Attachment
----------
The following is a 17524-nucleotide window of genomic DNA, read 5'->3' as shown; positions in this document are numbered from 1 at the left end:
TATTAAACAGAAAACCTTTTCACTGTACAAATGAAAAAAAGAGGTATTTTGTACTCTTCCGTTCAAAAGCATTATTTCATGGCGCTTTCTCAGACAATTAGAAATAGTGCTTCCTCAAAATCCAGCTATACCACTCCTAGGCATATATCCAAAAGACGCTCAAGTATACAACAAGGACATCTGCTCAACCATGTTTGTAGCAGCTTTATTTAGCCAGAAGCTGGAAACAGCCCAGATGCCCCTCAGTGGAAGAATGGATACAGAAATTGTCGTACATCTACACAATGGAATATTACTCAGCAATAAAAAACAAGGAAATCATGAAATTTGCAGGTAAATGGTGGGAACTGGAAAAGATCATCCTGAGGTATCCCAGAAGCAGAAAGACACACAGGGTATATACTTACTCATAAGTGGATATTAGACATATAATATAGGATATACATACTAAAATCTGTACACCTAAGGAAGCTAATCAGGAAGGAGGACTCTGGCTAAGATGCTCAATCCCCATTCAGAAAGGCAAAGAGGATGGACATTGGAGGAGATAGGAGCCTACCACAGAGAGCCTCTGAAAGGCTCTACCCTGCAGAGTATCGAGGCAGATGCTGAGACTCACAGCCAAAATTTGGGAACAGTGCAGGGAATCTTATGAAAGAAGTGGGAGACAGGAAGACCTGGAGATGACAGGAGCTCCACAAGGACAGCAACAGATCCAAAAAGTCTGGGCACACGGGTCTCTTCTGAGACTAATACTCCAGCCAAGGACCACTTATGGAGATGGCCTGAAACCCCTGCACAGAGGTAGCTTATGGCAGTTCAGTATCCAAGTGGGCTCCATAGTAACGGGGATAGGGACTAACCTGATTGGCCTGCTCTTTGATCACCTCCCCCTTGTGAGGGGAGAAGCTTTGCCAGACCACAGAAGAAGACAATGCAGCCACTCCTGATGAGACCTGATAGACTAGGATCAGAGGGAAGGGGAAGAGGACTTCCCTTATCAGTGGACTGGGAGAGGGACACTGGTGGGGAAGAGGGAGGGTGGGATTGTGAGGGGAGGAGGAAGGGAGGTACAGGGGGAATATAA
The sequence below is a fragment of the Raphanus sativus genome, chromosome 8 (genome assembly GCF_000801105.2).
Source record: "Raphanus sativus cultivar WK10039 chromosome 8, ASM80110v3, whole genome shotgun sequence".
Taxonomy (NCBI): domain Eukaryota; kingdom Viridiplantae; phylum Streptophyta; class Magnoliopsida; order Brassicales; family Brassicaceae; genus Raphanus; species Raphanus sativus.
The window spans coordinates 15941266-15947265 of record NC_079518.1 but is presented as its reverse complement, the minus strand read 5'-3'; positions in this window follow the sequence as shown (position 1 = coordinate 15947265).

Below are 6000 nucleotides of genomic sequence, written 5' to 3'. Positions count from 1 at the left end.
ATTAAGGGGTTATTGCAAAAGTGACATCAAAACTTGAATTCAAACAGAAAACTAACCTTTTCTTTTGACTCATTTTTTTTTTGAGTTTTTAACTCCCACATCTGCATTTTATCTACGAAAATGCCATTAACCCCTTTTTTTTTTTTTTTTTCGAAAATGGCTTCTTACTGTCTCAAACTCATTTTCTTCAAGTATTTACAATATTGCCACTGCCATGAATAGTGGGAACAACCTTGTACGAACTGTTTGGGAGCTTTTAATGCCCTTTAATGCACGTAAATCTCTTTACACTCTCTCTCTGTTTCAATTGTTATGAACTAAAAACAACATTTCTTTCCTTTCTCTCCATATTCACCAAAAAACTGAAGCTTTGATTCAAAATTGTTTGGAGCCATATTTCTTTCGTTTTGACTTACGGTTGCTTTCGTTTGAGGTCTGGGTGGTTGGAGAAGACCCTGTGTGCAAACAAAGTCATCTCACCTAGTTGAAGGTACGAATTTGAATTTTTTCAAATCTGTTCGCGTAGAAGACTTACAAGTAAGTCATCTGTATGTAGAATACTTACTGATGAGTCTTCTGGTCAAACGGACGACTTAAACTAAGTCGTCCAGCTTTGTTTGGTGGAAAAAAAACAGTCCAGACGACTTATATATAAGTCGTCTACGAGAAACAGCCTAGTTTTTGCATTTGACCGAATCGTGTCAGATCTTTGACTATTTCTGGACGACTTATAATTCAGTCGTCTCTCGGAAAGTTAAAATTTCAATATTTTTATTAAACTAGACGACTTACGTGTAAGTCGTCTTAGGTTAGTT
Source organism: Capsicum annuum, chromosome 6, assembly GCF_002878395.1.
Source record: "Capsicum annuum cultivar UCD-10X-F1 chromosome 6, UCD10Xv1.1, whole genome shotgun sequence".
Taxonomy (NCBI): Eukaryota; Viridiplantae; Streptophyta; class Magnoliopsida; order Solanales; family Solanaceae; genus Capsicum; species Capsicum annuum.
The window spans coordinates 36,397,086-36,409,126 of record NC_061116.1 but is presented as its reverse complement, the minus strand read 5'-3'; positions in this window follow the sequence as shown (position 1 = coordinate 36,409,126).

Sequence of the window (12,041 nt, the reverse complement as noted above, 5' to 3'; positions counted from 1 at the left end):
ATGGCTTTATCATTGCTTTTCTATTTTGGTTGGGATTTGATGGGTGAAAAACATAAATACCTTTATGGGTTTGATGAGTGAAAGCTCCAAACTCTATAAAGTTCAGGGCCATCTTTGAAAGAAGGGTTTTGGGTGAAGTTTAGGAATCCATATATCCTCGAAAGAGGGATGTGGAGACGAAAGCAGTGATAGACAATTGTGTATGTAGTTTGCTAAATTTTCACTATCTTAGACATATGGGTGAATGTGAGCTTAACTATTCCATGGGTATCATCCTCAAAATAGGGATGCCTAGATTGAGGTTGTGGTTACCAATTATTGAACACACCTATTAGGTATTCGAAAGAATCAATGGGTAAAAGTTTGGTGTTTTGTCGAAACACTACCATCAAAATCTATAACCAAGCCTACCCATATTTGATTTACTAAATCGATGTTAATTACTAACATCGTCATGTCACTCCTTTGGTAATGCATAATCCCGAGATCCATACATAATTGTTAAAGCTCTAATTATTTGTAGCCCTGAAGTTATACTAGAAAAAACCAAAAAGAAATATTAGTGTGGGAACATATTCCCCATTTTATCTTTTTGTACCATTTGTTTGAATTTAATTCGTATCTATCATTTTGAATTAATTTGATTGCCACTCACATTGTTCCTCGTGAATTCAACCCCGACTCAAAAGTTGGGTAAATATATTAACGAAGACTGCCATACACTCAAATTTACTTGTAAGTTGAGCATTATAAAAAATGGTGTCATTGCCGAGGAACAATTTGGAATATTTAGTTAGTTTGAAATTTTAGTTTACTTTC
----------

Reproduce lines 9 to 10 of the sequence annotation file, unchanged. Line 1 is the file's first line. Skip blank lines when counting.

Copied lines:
Source organism: Capsicum annuum, chromosome 6, assembly GCF_002878395.1.
Source record: "Capsicum annuum cultivar UCD-10X-F1 chromosome 6, UCD10Xv1.1, whole genome shotgun sequence".